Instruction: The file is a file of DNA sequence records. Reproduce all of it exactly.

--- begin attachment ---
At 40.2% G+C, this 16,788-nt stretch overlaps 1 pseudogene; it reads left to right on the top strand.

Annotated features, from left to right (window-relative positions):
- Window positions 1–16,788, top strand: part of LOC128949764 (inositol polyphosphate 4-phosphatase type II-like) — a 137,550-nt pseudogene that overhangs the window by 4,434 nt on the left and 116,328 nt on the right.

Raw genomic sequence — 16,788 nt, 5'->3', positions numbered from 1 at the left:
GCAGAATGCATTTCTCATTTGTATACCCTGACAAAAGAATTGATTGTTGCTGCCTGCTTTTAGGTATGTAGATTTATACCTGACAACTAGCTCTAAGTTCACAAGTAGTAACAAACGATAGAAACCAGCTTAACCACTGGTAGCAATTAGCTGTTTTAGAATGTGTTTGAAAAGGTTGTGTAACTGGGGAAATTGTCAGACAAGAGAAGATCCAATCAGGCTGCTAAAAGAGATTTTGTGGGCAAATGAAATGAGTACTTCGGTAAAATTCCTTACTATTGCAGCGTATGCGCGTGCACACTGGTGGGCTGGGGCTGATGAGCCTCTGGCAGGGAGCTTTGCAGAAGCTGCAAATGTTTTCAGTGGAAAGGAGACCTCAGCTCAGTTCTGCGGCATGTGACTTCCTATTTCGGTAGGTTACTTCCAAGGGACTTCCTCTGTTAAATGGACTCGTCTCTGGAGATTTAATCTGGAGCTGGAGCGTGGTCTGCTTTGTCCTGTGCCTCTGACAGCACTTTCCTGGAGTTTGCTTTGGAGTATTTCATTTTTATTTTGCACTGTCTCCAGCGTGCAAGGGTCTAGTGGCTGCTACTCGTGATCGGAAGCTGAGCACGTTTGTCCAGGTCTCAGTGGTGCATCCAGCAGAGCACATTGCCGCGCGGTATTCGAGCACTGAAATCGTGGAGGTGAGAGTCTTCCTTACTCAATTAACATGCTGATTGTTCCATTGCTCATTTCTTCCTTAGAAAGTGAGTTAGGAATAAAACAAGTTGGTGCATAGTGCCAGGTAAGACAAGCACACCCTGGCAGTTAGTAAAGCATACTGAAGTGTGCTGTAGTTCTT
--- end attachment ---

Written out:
At 40.2% G+C, this 16,788-nt stretch overlaps 1 pseudogene; it reads left to right on the top strand.

Annotated features, from left to right (window-relative positions):
- Window positions 1–16,788, top strand: part of LOC128949764 (inositol polyphosphate 4-phosphatase type II-like) — a 137,550-nt pseudogene that overhangs the window by 4,434 nt on the left and 116,328 nt on the right.

Raw genomic sequence — 16,788 nt, 5'->3', positions numbered from 1 at the left:
GCAGAATGCATTTCTCATTTGTATACCCTGACAAAAGAATTGATTGTTGCTGCCTGCTTTTAGGTATGTAGATTTATACCTGACAACTAGCTCTAAGTTCACAAGTAGTAACAAACGATAGAAACCAGCTTAACCACTGGTAGCAATTAGCTGTTTTAGAATGTGTTTGAAAAGGTTGTGTAACTGGGGAAATTGTCAGACAAGAGAAGATCCAATCAGGCTGCTAAAAGAGATTTTGTGGGCAAATGAAATGAGTACTTCGGTAAAATTCCTTACTATTGCAGCGTATGCGCGTGCACACTGGTGGGCTGGGGCTGATGAGCCTCTGGCAGGGAGCTTTGCAGAAGCTGCAAATGTTTTCAGTGGAAAGGAGACCTCAGCTCAGTTCTGCGGCATGTGACTTCCTATTTCGGTAGGTTACTTCCAAGGGACTTCCTCTGTTAAATGGACTCGTCTCTGGAGATTTAATCTGGAGCTGGAGCGTGGTCTGCTTTGTCCTGTGCCTCTGACAGCACTTTCCTGGAGTTTGCTTTGGAGTATTTCATTTTTATTTTGCACTGTCTCCAGCGTGCAAGGGTCTAGTGGCTGCTACTCGTGATCGGAAGCTGAGCACGTTTGTCCAGGTCTCAGTGGTGCATCCAGCAGAGCACATTGCCGCGCGGTATTCGAGCACTGAAATCGTGGAGGTGAGAGTCTTCCTTACTCAATTAACATGCTGATTGTTCCATTGCTCATTTCTTCCTTAGAAAGTGAGTTAGGAATAAAACAAGTTGGTGCATAGTGCCAGGTAAGACAAGCACACCCTGGCAGTTAGTAAAGCATACTGAAGTGTGCTGTAGTTCTT